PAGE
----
Oh, again, attempting to convert this thread into a personal attack on me doesn’t make you any more successful rhetorically.
    “…even though she may have done no one else any harm by her past actions?”
    I strongly disagree that promiscuity, cohabitation, or divorce committed by either sex is victimless. Someone always suffers, even if the perp is unaware.
    “…”forced into peonage,” then either you’re in love with the wrong person, or you’re just nonsensically hateful, paranoid and vindictive. “
    I don’t expect people such as you to understand. Which is why I advise the men with whom I come in contact to avoid those who believe as you do.
    “They’re not the same thing, and a woman doesn’t have to be a slut to be a gold-digger.”
    Very true. They are two different phenomenon. Which is why–if Barna is to be believed–men need to be even more discerning when dating women who appear religous than when dating women who do not, because irreligious women will display their potential disqualifications for all to see. The pseudo-religious women imbued with feminst entitlement are harder to ferret out.
    “…then starts “forcing him into peonage” after the legal bond is made”
    Actually, the peonage of which I speak generally starts after the legal bond is dissolved. But then the men who make the mistake that thinking that the fraud that is State-sanctioned marriage is the same thing as a religious / spiritual marriage deserve what the even odds say they will get.

  • http://www.leanleft.com tgirsch

    So the secret to staying married is not knowing what you’re missing?

  • RAging Bee

    Repeatedly attempting to turn this discussion into a referendum on me isn’t exactly a formula for rhetorical success.
    It can’t be helped, when you use such shabby logic, dodgy “studies” and selective blindness to support conclusions that I, and probably many others with actual experience in sexual relationships, find observably false. (Here’s a little hint: you don’t marry a statistic, you marry a person, and statistics are utterly useless in describing or predicting the character of an individual person.)
    …as is a woman’s realizing that acting in the aforementioned ways not only reduces her attractiveness as wife…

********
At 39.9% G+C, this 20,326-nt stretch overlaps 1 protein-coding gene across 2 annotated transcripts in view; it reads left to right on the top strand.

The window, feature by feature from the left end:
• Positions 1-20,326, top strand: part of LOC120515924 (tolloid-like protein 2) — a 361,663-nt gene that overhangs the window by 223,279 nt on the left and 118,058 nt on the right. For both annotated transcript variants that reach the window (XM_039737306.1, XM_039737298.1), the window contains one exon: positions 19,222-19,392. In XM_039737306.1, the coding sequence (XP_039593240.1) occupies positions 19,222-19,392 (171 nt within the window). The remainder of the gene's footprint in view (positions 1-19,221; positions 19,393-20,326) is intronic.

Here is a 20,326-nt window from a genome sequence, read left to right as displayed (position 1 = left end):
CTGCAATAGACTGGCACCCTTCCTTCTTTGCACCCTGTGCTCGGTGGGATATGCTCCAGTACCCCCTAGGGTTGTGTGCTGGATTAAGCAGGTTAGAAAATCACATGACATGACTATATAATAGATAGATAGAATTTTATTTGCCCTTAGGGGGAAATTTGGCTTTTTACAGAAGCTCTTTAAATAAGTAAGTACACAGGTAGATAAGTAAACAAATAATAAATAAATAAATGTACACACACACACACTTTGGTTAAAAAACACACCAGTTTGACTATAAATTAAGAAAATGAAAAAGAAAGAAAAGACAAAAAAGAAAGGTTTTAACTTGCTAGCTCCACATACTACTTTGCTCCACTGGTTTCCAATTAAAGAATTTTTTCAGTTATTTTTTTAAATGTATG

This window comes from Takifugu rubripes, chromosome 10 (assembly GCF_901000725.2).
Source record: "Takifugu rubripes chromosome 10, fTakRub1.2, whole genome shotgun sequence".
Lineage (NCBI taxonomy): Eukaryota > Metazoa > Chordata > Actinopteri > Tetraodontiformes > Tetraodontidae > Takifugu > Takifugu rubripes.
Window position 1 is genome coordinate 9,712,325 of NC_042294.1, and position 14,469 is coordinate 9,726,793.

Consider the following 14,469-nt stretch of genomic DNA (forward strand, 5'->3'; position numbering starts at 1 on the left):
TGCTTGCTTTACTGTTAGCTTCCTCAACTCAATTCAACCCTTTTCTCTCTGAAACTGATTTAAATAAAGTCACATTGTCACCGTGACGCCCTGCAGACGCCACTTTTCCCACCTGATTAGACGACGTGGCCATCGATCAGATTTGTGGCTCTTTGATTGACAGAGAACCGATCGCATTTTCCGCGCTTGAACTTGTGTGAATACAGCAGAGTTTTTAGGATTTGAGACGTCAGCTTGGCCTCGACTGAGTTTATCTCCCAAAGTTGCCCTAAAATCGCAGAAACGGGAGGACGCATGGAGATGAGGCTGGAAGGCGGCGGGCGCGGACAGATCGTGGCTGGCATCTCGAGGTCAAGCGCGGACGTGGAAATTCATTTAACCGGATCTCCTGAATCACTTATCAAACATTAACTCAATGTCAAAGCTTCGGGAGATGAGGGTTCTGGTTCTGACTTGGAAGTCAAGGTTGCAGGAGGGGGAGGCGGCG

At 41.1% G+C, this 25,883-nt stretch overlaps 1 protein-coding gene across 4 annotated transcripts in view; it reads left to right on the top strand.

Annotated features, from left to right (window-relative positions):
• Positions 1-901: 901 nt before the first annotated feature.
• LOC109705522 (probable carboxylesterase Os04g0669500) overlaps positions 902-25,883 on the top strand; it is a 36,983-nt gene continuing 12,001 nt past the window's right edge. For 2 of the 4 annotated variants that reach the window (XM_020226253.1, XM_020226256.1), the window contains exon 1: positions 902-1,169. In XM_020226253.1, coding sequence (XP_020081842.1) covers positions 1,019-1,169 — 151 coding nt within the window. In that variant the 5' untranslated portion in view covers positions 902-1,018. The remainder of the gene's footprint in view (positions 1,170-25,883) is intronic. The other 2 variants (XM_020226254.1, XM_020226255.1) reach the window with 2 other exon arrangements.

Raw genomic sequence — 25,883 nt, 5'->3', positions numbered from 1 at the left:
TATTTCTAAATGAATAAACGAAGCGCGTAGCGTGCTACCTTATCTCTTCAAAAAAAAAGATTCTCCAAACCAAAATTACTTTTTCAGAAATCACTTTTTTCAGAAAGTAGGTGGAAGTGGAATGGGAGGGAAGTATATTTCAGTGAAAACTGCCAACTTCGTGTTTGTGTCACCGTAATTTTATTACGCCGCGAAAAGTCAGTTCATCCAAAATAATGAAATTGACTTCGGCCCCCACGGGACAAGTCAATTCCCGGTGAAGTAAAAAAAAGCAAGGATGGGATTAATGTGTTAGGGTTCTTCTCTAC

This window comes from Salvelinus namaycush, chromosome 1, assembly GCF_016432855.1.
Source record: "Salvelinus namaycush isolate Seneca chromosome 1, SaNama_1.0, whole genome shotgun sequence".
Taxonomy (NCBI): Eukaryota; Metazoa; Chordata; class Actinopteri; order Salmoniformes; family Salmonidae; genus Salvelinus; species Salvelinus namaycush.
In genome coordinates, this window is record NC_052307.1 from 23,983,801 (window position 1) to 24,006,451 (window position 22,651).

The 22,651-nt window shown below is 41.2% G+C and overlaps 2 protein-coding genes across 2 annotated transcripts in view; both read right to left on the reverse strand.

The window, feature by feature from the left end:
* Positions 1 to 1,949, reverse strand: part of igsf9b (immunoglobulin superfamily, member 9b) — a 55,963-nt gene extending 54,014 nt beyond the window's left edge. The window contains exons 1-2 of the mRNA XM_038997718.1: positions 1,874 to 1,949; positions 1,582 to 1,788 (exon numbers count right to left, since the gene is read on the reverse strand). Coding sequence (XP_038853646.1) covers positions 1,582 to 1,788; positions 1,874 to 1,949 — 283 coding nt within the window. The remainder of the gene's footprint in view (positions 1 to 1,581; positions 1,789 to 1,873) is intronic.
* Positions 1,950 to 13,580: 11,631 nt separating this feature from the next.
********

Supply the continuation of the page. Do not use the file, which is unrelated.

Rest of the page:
“Less attractive” by whose standards? I, for one, like a woman to have experience in sex and relationships. Many other men have said the same thing. Virgins are nice, but highly overrated.
    …but decreases the odds for her and any of her offspring to have a successful marriage later on.
    Absolute rubbish. First, there are plenty of women who are able to maintain stable marriages, and raise healthy kids, despite, or perhaps because of, previous sexual and relationship experiences. Second, as I said before, the “odds” you speak of come from “studies” whose flaws damn them as useless at best. Third, if you expect your reasoning to be taken at all seriously, you need to — at least — recognize that not all extramarital sex and cohabitation experiences are equal, and that a woman’s ability to form stable relationships is determined by FAR more factors than previous sexual encounters.
    I strongly disagree that promiscuity, cohabitation, or divorce committed by either sex is victimless. Someone always suffers, even if the perp is unaware.
    Be specific, or admit you have no case.
    I don’t expect people such as you to understand. Which is why I advise the men with whom I come in contact to avoid those who believe as you do.
    Translation: “RUN AWAAAAY!!!”

  • http://elusivewapiti.blogspot.com Elusive Wapiti

    “It can’t be helped, when you use such shabby logic, dodgy “studies” and selective blindness to support conclusions that I, and probably many others with actual experience in sexual relationships, find observably false. (Here’s a little hint: you don’t marry a statistic, you marry a person, and statistics are utterly useless in describing or predicting the character of an individual person.)”
    Well, gee Bee, what have you brought to this thread, other than rejecting studies because you don’t like the results (i.e. not female friendly enough), numerous begging-the-question, when-did-you-stop-beating-your-wife kinds of queries, appeals to conventional wisdom about “old practices” and ‘everyone knows’ anecdotal evidence which you failed to support, frequent and uncalled-for ad hominem attacks, and sly implications about my lack of sexual experience relative to yours (perhaps you are claiming “slut” status for yourself) in a feeble attempt to impugn my masculinity. All told, I feel as though I’ve been transported back to the 3d grade in debating with you.
    As for generalized statistics not applying to an individual person, duh. A college frosh can parrot that line. Just because a continuous statistical variable breaks down at the discrete level doesn’t mean that the data about the population as a whole cannot give you some predictive power. Using your logic, I could just as well say that a newbie can ride a motorcycle safely on I-405 without having first received motorcycle training. It’s quite possible that an individual’s innate skill and talent would prevent them from becoming a grease spot. But the fact remains that NHSTA data shows that they are significantly more likely to have a fatal mishap. Same with this whole discussion about divorce, sleeping around, cohabitation, and a particular sex’s overrepresentation in the divorce-filing statistics. A man can take his chances, and he may luck out. Then again he may not. The odds are even. Pretty stupid to take that chance when he can tilt them more in his favor.
    “”Less attractive” by whose standards? I, for one, like a woman to have experience in sex and relationships. “